• New York Daily Times; Monday, February 26, 1855; "Terrible Shooting Affray in Broadway - Bill Poole Fatally Wounded - The Morrissey and Poole Feud - Renewal of Hostilities - Several Persons Severely Wounded. Broadway, in the vicinity of Prince and Houston Streets, was the scene of an exciting shooting affair about 1 o'clock yesterday morning, which is but a repetition of a similar occurrence that transpired a few weeks ago under Wallack's Theatre between Tom Hyer, Lewis Baker, Jim Turner and several other noted pugilists. It appears that about 9 o'clock on Saturday evening, John Morrissey and a gang of ruffians entered a saloon at No. 579 Broadway, called the Stanwix Hall, where they met Bill Poole. As might be expected, an altercation took place. The proprietor of the saloon, Mr. Dean, immediately gave information of the disturbance at the Eight Ward Station-house, and a platoon of Police was forthwith sent to the house, and they succeeded in quieting the belligerents. The crowd then dispersed and went in various directions, though seemingly bent on having a row. They returned to Stanwix Hall just after midnight, where they again encountered Poole and made a murderous attack upon him. The party was headed by the notorious Californian, Jim Turner, and was followed by a butcher named Charles Van Pelt, Patrick McLaughlin, alias "Pargene," (who is now under $5,000 bail for an attempted murder the night prior to the election last Fall,) C. Linn, should fight and as Poole was pushing Pargene away, the Californian interfered, while Pargene spit in Poole's face. This was about to be resented by Poole, when Turner aimed a six-barreled revolver at his head, crying out, "Come, draw your weapon," or words to that effect. Scarcely a minute elapsed before Turner fired, but as he did so he raised his arm and received himself the full charge which was intended for Poole. He fired off another barrel at Poole, and the slug took effect in Poole's left leg, which weakened him to such a degree that he staggered and fell on the floor. At this moment Baker jumped on top of Poole, exclaiming, "I'll put you out of the way now." Baker was also seen to fire off a pistol in the crowd, but it is not known upon whom the contents took effect. Poole cried to them not to murder him, but the mob paid but little attention. He was beaten and kicked in a horrible manner. The Police finally came and attempted to arrest the offenders, but failed in the effort, and both Morrissey and Baker are still at large. Meanwhile, Poole was placed in a carriage and conveyed to his residence in Charles-street, where his wounds were examined by a surgeon, but without finding the ball. Last evening Poole was visited by Dr. Casteny, under direction of Coroner Hilton, who thought it might be necessary to hold an ante-mortem examination. The physician returned and reported that Poole was entirely out of danger. A young man named Charles Lozier received a pistol shot in the back during the affray, which will confine him to his room for several weeks. Baker, one of the assailants, was also shot in the breast, but affected his escape. About daylight Capt. Turnbull succeeded in arresting Turner, Pargene and Van Pelt, at Johnny Lyng's gambling-house, in Canal-street, and they were locked up by order of Justice Brennan. Yesterday afternoon an investigation into the facts of the affray was commenced at the Second District Police Court, where the affidavits of some dozen witnesses were taken, but none of them are of sufficient importance to publish at length. In connection with the account above given, we annex the testimony of Mr. Dean, the proprietor of Stanwix Hall, where the shooting took place. The Affidavit Of John E. Dean - John E. Dean, sworn, says: I am keeper of the saloon at No. 579 Broadway, called Stanwix Hall; about 20 minutes after 12 o'clock last night, James Turner, Patrick McLoughlin, alias Pargene, Louis Baker, Charles Van Pelt, and Cornelius Linn, came into my house at the time Poole was standing against the counter, when Pargene approached him, and asked him "Who could lick him," and continued, "Come out doors and fight him;" Poole answered, "You are not worth fighting;" Pargene then seized hold of Poole and insisted upon him to fight; at this period Turner took hold of Pargene and asked him to let go of Poole; Pargene then spit in Poole's face; Turner then pulled his pistol, and exclaimed "Draw;" Poole then stood at the end of the counter, and Pargene was squaring off; Turner then presented his pistol at Poole and fired it off; the charge entered Turner's arm and he fired again; the contents of the pistol on the second firing entered Poole's leg, and he staggered and fell upon the floor; Lewis Baker then fell on top of Poole; I sent for the police, but the fracas was all over when they got there; I saw Baker fire off a pistol, but did not see who the contents struck. Since writing the above, we understand that Morrissey was taken in custody, but afterwards released by a police officer for some unexplained cause. The Chief of Police has expressed his dissatisfaction at such a proceeding, and is determined to call the policeman to account. The Chief of Police and several of the "Shadows" were engaged in council to a late hour last night, devising ways and means for the arrest of the guilty party. Postscript - 2 1/2 A. M. - Our reporter has just returned from Poole's residence in Christopher Street. Poole is much worse than in the early part of the evening. The surgeons have not yet succeeded in extracting the ball from his chest, - they say he cannot recover."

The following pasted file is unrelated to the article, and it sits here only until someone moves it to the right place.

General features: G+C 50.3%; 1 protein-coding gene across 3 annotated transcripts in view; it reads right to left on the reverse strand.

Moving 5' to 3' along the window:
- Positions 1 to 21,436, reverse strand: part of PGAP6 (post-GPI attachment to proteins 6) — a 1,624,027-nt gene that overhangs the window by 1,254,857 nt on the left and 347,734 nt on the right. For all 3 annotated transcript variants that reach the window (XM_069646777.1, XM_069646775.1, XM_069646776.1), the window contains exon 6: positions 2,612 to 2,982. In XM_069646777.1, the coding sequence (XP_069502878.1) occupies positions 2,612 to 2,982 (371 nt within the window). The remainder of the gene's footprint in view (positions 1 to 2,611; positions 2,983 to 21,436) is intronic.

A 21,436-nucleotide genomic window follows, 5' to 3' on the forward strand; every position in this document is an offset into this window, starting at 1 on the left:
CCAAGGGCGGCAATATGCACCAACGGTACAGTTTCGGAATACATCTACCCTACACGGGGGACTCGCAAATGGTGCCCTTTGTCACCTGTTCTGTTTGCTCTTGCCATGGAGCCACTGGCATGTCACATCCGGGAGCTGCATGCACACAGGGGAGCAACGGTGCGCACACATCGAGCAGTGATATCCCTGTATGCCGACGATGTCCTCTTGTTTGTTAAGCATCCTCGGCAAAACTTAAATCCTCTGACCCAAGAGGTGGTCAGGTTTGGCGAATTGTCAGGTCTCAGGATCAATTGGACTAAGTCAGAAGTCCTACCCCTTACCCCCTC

• New York Daily Times; March 12, 1855; "Those who knew him can ... appreciate his worth ..."